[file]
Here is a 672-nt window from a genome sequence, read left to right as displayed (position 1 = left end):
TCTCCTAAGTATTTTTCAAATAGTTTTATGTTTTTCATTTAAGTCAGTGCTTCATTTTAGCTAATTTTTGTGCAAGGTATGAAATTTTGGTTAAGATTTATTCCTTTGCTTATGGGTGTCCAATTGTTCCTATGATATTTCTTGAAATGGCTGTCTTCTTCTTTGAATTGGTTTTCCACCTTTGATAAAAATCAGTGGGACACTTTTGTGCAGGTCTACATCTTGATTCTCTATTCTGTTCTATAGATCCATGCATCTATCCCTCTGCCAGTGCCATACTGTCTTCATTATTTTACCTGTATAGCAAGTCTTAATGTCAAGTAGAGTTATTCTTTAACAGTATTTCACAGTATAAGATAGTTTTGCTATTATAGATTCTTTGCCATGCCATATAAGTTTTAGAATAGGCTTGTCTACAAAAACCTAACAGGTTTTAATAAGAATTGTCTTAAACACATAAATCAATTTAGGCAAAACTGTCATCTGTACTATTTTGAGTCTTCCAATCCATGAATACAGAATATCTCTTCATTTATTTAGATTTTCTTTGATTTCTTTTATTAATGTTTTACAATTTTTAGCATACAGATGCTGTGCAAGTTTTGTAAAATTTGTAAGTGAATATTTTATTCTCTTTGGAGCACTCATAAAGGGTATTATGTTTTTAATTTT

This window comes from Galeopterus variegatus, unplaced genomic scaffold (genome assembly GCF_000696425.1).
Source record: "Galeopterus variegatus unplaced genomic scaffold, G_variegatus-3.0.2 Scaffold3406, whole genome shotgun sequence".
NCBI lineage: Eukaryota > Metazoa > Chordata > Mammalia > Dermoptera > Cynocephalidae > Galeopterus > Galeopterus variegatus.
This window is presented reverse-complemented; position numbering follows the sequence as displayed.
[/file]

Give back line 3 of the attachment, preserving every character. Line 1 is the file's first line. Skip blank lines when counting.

This window comes from Galeopterus variegatus, unplaced genomic scaffold (genome assembly GCF_000696425.1).